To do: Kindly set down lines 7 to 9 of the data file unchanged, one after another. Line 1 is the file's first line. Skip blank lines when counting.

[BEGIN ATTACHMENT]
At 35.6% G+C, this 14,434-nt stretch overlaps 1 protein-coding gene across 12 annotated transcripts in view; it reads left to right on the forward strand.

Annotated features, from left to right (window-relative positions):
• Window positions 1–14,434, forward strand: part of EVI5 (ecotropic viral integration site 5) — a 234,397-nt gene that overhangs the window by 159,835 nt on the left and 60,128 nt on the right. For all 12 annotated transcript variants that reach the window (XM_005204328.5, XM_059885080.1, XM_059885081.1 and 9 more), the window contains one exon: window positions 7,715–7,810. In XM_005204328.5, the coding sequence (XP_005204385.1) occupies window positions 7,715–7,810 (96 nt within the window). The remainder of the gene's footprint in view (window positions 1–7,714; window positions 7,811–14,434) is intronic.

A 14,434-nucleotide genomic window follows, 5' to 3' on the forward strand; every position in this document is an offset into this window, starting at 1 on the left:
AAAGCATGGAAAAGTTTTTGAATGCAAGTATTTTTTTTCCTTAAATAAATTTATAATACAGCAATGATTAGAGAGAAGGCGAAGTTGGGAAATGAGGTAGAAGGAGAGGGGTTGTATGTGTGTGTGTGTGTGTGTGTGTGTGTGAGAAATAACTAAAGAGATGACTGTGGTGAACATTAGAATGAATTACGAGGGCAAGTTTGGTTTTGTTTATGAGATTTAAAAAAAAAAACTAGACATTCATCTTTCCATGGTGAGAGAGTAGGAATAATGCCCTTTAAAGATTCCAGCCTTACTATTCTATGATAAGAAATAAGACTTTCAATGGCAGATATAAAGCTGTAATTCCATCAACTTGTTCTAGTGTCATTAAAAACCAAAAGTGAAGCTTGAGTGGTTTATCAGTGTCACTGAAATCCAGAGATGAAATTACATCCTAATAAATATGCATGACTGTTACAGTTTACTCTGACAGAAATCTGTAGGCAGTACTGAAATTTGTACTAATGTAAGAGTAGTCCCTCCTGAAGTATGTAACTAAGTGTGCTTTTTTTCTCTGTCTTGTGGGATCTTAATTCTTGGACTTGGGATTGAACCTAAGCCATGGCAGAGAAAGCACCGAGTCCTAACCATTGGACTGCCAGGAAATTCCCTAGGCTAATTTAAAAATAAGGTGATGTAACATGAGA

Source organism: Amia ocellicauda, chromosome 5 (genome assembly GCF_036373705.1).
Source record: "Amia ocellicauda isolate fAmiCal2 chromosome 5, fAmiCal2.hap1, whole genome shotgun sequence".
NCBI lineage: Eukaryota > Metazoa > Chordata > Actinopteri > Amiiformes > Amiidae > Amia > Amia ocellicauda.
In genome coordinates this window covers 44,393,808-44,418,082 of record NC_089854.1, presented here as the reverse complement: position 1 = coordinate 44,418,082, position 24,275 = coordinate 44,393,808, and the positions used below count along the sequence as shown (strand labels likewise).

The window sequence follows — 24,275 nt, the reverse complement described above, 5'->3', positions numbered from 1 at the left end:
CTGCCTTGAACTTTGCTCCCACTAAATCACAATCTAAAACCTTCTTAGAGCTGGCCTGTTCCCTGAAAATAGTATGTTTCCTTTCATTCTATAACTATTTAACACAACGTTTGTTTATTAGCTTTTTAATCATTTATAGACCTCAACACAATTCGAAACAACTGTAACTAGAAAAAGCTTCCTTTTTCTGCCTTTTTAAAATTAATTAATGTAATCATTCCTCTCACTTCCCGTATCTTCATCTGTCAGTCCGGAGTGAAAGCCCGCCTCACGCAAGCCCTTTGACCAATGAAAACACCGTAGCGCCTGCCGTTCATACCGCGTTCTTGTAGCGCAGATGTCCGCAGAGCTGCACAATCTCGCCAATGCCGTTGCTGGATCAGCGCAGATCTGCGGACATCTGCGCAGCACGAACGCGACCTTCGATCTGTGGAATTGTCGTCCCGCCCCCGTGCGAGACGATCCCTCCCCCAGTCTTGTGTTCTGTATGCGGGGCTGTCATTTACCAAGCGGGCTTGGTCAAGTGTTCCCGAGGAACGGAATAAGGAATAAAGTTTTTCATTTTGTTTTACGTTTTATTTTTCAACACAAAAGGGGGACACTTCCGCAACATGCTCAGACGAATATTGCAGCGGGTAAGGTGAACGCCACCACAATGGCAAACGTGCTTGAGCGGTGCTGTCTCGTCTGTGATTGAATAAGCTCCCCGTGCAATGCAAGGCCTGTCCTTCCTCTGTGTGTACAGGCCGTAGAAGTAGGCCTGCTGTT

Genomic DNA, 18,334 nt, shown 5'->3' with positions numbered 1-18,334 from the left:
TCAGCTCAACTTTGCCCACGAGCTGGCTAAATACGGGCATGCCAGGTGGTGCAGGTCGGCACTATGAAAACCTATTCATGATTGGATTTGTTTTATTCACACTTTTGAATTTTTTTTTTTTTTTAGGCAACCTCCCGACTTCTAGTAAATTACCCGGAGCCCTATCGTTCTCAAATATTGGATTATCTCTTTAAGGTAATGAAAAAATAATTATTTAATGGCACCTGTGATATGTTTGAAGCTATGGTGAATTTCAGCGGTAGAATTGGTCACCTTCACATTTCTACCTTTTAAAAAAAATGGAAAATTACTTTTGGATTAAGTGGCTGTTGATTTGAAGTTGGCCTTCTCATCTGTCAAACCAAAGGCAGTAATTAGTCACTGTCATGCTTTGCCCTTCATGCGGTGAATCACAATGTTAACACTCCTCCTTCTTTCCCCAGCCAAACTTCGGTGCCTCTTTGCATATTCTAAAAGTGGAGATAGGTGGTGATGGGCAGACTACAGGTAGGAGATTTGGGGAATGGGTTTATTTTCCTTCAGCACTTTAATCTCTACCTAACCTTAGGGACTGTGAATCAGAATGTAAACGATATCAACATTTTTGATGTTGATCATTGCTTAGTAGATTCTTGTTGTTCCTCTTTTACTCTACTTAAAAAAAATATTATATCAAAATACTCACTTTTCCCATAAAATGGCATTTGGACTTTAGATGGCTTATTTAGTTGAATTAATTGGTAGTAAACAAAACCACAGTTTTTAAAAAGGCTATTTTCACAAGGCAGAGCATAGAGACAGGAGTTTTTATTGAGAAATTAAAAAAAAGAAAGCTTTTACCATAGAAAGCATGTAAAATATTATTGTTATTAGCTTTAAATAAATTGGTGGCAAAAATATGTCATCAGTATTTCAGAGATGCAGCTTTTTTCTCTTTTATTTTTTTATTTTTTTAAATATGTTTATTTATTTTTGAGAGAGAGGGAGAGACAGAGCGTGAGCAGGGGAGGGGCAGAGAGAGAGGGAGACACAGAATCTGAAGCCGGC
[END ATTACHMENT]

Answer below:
Source record: "Amia ocellicauda isolate fAmiCal2 chromosome 5, fAmiCal2.hap1, whole genome shotgun sequence".
NCBI lineage: Eukaryota > Metazoa > Chordata > Actinopteri > Amiiformes > Amiidae > Amia > Amia ocellicauda.
In genome coordinates this window covers 44,393,808-44,418,082 of record NC_089854.1, presented here as the reverse complement: position 1 = coordinate 44,418,082, position 24,275 = coordinate 44,393,808, and the positions used below count along the sequence as shown (strand labels likewise).